Aka Il figlio di Spartacus and The Slave: The Son of Spartacus — a sandal film directed by the man who brought us the spaghetti western masterpieces Django (1966) and The Great Silence (1968). Unlike most Italian musclemen movies of the time, The Slave, which is the last Italian sandal movie made by Steve Reeves (who took his shirt off on-screen for the first time in Ed Wood's Jail Bait [1954]), was shot mostly on location in Egypt. Ahmed Ramzy gets big billing on the Egyptian poster, but nowhere else, as he actually has a relatively minor part as "Murdok, a Lydian chief" in this unofficial sequel to the Kubrick film, Spartacus (1960 / trailer). Plot, according to "In 48 B.C., Julius Caesar sends a young centurion named Randus (Steve Reeves) to investigate the rule of the corrupt Grassus (Claudio Gora of An Angel for Satan [1966 / full film]) in the province of Lydia. En route by sea, Randus's ship runs aground and he is captured by a band of slave drivers. But he leads a revolt and the slaves defeat and destroy their captors. By means of an amulet he wears, Randus is then identified as the son of Spartacus, the gladiator-slave who was crucified twenty years earlier for warring against Rome. Arriving in Lydia Randus is met by Grassus, his wily mistress Clodia (Gianna Maria Canale of I Vampiri [1956 / full film]), and her warring brother Vezio. Outwardly pretending friendship, Randus secretly carries on his father's work by leading the enslaved Lydians in a revolt against the tyrannical Grassus. Although he is unmasked by Clodia and imprisoned, he is rescued by his followers who kill Grassus by pouring molten gold over his face. Clodia is exiled to the desert and Vezio is slain in combat by Randus. Caesar (Ivo Garrani of the classic film Black Sunday [1960 / trailer / full film]) then arrives and decrees that the rebellious Randus be crucified. But the entire populace pleads for his life and Caesar, a diplomat as well as a warrior, grants Randus a pardon."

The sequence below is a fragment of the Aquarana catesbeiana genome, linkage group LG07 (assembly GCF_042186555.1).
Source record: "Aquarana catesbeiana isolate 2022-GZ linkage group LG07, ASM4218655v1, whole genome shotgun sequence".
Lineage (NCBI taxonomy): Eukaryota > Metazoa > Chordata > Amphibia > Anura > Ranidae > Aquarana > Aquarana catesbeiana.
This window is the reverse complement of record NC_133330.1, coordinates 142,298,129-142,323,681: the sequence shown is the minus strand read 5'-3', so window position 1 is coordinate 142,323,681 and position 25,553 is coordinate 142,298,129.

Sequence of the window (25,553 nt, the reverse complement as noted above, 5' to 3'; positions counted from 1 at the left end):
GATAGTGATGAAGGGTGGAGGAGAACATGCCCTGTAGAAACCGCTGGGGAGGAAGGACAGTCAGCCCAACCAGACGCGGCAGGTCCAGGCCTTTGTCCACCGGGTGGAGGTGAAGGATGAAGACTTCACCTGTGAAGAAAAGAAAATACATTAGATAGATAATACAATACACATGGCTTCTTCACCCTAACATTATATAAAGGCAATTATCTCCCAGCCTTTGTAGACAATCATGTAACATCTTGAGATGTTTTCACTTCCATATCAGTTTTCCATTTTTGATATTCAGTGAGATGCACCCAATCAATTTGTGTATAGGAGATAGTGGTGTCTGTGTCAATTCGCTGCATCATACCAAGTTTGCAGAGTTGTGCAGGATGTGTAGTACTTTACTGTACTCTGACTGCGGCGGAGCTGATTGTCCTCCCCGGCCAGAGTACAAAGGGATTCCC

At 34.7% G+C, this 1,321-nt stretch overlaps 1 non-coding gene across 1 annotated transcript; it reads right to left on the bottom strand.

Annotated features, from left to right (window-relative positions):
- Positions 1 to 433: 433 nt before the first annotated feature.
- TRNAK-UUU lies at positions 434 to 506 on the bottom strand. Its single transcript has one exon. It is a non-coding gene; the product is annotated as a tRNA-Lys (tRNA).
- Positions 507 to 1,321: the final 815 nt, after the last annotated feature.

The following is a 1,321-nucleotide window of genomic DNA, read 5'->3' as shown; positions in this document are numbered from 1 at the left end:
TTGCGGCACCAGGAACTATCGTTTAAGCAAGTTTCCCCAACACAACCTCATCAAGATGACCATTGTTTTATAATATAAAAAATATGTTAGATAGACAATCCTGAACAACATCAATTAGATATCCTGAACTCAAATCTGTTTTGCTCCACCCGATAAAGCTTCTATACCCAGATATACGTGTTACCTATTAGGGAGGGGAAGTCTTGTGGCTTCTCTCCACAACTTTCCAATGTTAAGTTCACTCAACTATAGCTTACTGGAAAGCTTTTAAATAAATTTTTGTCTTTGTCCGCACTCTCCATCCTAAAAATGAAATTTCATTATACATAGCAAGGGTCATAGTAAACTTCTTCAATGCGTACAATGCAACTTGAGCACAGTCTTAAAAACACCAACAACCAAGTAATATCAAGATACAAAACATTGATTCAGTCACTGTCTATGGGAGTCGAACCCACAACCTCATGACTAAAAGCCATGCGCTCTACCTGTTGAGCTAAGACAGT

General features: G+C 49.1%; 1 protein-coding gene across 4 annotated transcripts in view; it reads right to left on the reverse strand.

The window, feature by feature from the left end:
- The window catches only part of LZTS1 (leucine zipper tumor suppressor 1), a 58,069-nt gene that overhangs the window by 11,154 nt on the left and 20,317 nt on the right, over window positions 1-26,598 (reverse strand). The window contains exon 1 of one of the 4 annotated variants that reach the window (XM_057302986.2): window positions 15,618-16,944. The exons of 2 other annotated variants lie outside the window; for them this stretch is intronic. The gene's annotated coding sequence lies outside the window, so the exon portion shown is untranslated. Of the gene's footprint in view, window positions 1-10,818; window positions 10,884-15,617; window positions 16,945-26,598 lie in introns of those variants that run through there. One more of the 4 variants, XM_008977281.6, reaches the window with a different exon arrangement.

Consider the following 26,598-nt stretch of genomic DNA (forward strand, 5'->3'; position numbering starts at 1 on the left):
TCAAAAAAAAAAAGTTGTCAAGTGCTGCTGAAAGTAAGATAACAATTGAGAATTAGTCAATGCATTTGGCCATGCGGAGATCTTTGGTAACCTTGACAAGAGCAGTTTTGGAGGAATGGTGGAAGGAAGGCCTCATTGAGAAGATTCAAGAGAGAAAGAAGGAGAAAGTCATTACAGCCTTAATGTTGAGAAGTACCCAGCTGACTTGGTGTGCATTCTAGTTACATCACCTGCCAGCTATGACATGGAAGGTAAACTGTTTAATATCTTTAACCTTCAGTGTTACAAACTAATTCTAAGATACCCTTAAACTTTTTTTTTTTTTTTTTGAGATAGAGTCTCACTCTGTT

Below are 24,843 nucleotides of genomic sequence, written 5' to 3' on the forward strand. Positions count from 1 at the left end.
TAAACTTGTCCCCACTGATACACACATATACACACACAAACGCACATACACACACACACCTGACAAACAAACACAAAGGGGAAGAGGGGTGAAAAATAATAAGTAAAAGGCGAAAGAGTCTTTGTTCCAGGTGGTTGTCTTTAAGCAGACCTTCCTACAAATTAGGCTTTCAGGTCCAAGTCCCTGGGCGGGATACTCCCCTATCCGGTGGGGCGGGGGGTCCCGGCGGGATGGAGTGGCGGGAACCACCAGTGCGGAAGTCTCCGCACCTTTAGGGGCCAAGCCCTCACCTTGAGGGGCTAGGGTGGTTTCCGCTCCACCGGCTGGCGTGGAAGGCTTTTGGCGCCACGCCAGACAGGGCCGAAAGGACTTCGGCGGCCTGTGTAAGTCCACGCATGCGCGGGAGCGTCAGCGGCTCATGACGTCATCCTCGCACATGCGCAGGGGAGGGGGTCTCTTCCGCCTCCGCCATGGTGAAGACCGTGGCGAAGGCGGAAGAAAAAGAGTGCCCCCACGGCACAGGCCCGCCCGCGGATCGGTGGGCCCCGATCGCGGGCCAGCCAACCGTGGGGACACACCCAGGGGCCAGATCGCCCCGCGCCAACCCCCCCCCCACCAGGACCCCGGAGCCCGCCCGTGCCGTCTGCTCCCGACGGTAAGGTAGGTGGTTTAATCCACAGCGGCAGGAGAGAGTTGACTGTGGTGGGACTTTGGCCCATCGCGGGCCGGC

ثرثرة فوق النيل‎
(1971, dir. Hussein Kamal)